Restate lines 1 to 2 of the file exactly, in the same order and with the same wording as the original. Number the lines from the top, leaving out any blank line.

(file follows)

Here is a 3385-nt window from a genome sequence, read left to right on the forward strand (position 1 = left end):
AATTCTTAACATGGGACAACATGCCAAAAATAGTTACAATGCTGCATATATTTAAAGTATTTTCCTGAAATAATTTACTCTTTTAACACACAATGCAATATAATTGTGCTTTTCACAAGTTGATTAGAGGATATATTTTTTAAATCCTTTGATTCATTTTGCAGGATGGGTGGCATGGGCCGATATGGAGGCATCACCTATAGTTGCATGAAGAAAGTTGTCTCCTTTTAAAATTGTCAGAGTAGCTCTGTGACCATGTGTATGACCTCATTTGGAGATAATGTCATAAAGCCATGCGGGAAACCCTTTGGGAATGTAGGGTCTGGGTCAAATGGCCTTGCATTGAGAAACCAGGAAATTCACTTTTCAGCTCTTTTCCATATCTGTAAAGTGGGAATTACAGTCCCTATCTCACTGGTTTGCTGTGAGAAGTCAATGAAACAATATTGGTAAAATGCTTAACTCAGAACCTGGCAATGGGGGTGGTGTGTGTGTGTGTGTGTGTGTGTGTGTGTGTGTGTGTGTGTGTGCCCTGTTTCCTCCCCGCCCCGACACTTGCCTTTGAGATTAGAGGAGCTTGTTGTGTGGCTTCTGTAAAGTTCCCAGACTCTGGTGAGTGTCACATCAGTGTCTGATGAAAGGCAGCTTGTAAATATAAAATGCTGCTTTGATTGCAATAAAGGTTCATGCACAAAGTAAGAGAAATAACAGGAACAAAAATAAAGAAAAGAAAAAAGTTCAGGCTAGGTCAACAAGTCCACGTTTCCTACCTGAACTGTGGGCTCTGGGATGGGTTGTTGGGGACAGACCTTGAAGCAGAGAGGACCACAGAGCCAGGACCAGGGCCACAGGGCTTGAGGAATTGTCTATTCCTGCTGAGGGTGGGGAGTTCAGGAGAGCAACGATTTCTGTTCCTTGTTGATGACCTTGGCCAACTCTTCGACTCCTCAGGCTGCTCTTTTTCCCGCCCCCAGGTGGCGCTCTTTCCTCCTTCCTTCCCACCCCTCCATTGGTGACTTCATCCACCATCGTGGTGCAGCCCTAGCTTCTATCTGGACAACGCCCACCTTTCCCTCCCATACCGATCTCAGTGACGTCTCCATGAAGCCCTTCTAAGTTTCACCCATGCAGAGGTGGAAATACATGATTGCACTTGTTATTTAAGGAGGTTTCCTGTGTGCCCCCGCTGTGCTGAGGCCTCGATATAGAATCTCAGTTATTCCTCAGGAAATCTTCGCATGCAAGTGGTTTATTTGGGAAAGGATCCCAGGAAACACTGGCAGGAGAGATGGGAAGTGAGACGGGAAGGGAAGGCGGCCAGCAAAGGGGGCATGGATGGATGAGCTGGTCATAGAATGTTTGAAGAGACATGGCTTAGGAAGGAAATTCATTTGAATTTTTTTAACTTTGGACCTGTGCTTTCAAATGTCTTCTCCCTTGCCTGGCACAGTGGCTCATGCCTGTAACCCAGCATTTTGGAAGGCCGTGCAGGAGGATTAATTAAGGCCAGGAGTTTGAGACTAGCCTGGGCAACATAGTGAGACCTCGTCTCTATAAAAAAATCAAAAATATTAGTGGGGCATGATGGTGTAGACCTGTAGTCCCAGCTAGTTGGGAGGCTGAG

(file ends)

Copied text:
Here is a 3385-nt window from a genome sequence, read left to right on the forward strand (position 1 = left end):
AATTCTTAACATGGGACAACATGCCAAAAATAGTTACAATGCTGCATATATTTAAAGTATTTTCCTGAAATAATTTACTCTTTTAACACACAATGCAATATAATTGTGCTTTTCACAAGTTGATTAGAGGATATATTTTTTAAATCCTTTGATTCATTTTGCAGGATGGGTGGCATGGGCCGATATGGAGGCATCACCTATAGTTGCATGAAGAAAGTTGTCTCCTTTTAAAATTGTCAGAGTAGCTCTGTGACCATGTGTATGACCTCATTTGGAGATAATGTCATAAAGCCATGCGGGAAACCCTTTGGGAATGTAGGGTCTGGGTCAAATGGCCTTGCATTGAGAAACCAGGAAATTCACTTTTCAGCTCTTTTCCATATCTGTAAAGTGGGAATTACAGTCCCTATCTCACTGGTTTGCTGTGAGAAGTCAATGAAACAATATTGGTAAAATGCTTAACTCAGAACCTGGCAATGGGGGTGGTGTGTGTGTGTGTGTGTGTGTGTGTGTGTGTGTGTGTGTGTGTGCCCTGTTTCCTCCCCGCCCCGACACTTGCCTTTGAGATTAGAGGAGCTTGTTGTGTGGCTTCTGTAAAGTTCCCAGACTCTGGTGAGTGTCACATCAGTGTCTGATGAAAGGCAGCTTGTAAATATAAAATGCTGCTTTGATTGCAATAAAGGTTCATGCACAAAGTAAGAGAAATAACAGGAACAAAAATAAAGAAAAGAAAAAAGTTCAGGCTAGGTCAACAAGTCCACGTTTCCTACCTGAACTGTGGGCTCTGGGATGGGTTGTTGGGGACAGACCTTGAAGCAGAGAGGACCACAGAGCCAGGACCAGGGCCACAGGGCTTGAGGAATTGTCTATTCCTGCTGAGGGTGGGGAGTTCAGGAGAGCAACGATTTCTGTTCCTTGTTGATGACCTTGGCCAACTCTTCGACTCCTCAGGCTGCTCTTTTTCCCGCCCCCAGGTGGCGCTCTTTCCTCCTTCCTTCCCACCCCTCCATTGGTGACTTCATCCACCATCGTGGTGCAGCCCTAGCTTCTATCTGGACAACGCCCACCTTTCCCTCCCATACCGATCTCAGTGACGTCTCCATGAAGCCCTTCTAAGTTTCACCCATGCAGAGGTGGAAATACATGATTGCACTTGTTATTTAAGGAGGTTTCCTGTGTGCCCCCGCTGTGCTGAGGCCTCGATATAGAATCTCAGTTATTCCTCAGGAAATCTTCGCATGCAAGTGGTTTATTTGGGAAAGGATCCCAGGAAACACTGGCAGGAGAGATGGGAAGTGAGACGGGAAGGGAAGGCGGCCAGCAAAGGGGGCATGGATGGATGAGCTGGTCATAGAATGTTTGAAGAGACATGGCTTAGGAAGGAAATTCATTTGAATTTTTTTAACTTTGGACCTGTGCTTTCAAATGTCTTCTCCCTTGCCTGGCACAGTGGCTCATGCCTGTAACCCAGCATTTTGGAAGGCCGTGCAGGAGGATTAATTAAGGCCAGGAGTTTGAGACTAGCCTGGGCAACATAGTGAGACCTCGTCTCTATAAAAAAATCAAAAATATTAGTGGGGCATGATGGTGTAGACCTGTAGTCCCAGCTAGTTGGGAGGCTGAG